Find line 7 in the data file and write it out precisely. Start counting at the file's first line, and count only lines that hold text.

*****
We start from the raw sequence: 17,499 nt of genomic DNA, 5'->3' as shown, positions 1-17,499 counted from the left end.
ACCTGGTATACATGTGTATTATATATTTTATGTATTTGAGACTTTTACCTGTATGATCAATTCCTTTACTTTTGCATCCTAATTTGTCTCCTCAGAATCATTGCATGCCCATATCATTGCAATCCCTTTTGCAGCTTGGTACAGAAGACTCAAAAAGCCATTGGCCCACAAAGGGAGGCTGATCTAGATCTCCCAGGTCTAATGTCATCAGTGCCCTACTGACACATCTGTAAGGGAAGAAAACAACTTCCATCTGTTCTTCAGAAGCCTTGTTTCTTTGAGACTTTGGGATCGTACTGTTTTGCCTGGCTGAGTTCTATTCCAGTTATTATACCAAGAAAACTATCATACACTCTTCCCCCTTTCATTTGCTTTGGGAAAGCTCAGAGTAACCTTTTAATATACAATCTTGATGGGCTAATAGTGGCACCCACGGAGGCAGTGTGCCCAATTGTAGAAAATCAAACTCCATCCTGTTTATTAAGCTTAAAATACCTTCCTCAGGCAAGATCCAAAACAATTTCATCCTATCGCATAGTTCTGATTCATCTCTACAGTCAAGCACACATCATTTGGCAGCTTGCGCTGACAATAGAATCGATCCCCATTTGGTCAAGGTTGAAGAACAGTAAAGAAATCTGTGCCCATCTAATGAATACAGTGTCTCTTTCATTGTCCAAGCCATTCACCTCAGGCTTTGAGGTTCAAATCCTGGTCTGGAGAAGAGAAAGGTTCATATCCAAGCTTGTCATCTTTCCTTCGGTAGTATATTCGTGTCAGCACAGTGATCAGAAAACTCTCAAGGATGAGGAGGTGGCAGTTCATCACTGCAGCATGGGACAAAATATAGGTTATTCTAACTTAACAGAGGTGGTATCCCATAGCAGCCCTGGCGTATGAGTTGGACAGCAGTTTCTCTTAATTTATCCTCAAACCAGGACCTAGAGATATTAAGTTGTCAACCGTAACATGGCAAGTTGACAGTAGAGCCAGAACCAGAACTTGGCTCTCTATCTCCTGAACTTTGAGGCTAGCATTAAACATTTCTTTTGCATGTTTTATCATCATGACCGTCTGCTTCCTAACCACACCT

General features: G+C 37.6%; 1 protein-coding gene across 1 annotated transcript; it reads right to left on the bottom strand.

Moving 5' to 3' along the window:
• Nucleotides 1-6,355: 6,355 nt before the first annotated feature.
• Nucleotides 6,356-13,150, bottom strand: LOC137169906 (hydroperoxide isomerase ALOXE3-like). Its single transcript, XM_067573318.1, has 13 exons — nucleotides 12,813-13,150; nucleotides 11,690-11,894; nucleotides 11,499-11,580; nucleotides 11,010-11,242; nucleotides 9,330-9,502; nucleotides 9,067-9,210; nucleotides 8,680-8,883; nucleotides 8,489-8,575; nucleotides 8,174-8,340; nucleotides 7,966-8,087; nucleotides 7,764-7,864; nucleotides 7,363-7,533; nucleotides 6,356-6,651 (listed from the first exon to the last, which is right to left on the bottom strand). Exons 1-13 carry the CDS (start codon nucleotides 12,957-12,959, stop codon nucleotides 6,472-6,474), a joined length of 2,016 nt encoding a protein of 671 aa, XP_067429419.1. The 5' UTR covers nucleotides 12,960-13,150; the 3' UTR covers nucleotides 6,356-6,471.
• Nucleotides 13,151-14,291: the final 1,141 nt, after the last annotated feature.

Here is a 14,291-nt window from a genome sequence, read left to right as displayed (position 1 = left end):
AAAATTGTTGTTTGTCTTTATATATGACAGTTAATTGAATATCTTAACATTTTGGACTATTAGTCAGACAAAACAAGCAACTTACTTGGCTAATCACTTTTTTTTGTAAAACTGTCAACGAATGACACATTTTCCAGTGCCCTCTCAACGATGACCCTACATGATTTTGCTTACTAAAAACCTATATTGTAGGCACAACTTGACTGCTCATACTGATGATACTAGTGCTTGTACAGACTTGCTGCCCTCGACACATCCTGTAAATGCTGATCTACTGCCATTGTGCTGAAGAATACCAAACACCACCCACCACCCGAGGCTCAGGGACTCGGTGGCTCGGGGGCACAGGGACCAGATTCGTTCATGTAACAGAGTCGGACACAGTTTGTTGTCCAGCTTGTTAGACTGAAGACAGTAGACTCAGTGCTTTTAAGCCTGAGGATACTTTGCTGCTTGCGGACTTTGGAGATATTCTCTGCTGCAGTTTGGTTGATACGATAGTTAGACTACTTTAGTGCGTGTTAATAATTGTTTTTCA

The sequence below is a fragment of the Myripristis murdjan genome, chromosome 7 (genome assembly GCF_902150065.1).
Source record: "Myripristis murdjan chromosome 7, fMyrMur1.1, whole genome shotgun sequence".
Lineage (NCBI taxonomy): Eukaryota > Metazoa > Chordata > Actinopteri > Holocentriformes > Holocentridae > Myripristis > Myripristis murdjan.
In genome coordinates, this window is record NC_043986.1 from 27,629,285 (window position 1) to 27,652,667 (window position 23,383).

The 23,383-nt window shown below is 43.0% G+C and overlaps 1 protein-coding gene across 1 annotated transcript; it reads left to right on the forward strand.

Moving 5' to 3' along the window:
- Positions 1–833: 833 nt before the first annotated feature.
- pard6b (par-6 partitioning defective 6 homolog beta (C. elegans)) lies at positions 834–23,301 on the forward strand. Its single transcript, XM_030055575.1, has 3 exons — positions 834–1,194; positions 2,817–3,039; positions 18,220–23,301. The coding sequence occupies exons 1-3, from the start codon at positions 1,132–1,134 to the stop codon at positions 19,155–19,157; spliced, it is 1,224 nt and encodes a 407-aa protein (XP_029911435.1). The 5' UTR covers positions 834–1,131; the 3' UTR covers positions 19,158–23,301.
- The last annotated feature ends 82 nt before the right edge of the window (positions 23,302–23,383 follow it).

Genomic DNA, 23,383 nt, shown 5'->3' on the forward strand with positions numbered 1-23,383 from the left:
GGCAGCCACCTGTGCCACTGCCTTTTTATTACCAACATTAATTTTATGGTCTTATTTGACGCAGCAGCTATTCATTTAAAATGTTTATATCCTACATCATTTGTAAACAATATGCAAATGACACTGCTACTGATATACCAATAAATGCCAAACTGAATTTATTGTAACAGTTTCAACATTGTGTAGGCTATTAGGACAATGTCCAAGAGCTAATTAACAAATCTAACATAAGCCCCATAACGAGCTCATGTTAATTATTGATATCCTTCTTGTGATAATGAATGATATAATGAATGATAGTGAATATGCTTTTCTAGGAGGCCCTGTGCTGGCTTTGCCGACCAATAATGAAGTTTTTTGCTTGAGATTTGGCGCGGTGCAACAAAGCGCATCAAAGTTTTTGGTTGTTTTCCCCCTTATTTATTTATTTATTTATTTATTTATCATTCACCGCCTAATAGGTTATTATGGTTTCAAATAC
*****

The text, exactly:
• Nucleotides 13,151-14,291: the final 1,141 nt, after the last annotated feature.